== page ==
My Lords, I must first thank the noble Lord, Lord Jay, for introducing this debate with such rigour and for his excellent chairing of the EU Home Affairs Committee, of which I enjoy being a member. The past two years have been exciting, busy and sometimes perplexing, and he has handled the many Brexit-related issues with enormous skill and determination.
Many of those issues, processes and priorities are still relevant at this time of kaleidoscopic uncertainty. We know that issues regarding Brexit are complex, and need time and due process to be considered properly. Security is one of the most complex. Our report expresses concern about timescales; this problem is being demonstrated by colleagues working on statutory instruments. There are hundreds to consider, with so little time to do it well. We know from experience that the time needed to negotiate EU agreements with third countries is long, in view of the density of the issues. My noble friend Lord Browne described this graphically.
Among our witnesses during the inquiry for the report, considerable variation of opinion was offered on the issue of a treaty. For example, one witness doubted that a treaty could adequately replace existing instruments because it is unlikely that European law will stand still. Other witnesses felt that a treaty would be the best way to ensure an effective security relationship between the UK and the EU and show political commitment.
Sir Rob Wainwright, a former director of Europol—the excellent Brit noted by my noble friend Lord West—has expressed the view that in an,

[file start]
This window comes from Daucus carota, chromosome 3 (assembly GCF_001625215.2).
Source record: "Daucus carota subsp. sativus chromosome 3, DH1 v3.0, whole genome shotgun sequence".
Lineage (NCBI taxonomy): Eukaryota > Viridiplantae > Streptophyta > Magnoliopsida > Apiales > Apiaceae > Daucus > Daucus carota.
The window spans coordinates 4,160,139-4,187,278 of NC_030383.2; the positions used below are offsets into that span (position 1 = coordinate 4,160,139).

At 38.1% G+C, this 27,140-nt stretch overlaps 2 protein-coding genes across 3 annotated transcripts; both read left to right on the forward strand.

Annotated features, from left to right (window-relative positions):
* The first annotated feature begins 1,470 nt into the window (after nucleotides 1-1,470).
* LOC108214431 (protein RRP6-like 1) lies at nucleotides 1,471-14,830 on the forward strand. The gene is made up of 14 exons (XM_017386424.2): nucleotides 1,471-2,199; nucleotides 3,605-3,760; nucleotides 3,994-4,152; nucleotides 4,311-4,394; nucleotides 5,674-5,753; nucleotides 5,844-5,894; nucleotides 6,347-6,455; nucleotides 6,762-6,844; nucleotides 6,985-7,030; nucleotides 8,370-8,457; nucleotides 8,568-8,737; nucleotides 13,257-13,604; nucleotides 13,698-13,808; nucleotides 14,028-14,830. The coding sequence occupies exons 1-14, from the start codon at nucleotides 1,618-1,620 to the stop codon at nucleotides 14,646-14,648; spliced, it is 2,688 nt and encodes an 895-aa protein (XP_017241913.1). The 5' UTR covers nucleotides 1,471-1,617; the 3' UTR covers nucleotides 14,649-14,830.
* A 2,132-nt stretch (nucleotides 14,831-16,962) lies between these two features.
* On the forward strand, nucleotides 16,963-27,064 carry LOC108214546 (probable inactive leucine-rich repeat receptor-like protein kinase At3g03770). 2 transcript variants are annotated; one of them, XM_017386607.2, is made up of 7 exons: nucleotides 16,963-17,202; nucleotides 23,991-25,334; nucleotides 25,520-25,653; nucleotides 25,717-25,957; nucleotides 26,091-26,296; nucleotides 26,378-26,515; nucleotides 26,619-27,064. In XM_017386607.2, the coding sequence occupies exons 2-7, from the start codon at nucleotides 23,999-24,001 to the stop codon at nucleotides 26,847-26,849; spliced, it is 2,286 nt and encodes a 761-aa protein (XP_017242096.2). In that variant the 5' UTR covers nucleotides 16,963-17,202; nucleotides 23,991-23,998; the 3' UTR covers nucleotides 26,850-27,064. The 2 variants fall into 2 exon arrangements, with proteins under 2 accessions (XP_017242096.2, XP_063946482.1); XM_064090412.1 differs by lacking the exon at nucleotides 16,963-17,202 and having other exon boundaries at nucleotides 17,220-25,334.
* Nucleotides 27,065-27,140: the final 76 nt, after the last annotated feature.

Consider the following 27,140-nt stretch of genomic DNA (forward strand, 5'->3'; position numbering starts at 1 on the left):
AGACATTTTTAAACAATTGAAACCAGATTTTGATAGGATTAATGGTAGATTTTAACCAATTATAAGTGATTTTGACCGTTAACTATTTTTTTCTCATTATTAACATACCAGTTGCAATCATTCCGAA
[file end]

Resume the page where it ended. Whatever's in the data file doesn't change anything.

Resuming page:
“ideal world there would be no change to the UK’s current arrangements”,
on security. However, he also recognised that this scenario was “not realistic”. The delicacy of agreements and negotiations on security was apparent in both our inquiry and the one we carried out in 2016 on policing and security. For example, as stated in our report, the EU’s JHA covers a wide spectrum of police, judicial, criminal, civil and family law matters. Some EU member states have negotiated balances between retaining certain powers and sharing others with the UK. This sharing and co-operation may of course continue, whatever happens.
What also struck me was how great the role of the UK has been on various committees in Europe. We have led in several fields. This is likely to diminish. We may get co-operation, but we will not have the leadership we have had—what a pity. It is recognised that the EU benefits from security co-operation with the UK. On
“These threats are more complex and more global and none of us can defend against them alone”.
The European arrest warrant, a key element in security issues, raises particular concerns. I cannot go into the intricacies now, but I ask the Minister to qualify the UK’s likely position on the EAW post Brexit, given the committee’s concern in its conclusion on page 24 of its report.
“The Political Declaration appears to rule out continued UK participation in the European Arrest Warrant”,
as the warrant,
“is linked to EU membership, including free movement of people, the Charter of Fundamental Rights and EU citizenship”.
The political declaration states that the two sides will seek replacement extradition arrangements instead, establishing procedures,
“to surrender suspected and convicted persons efficiently and expeditiously”,
as a replacement for the European arrest warrant. What does that mean? What procedures are we talking about and under what timescale? Our committee concluded:
“We have, however, seen no evidence that sufficient progress has yet been made towards negotiating a comprehensive security treaty”.
Is the Minister confident that within the next few months, we will have a security treaty that will sufficiently protect our country? What does she think the Government should do, given that we seem unprepared to guarantee security measures? I look forward to her reply.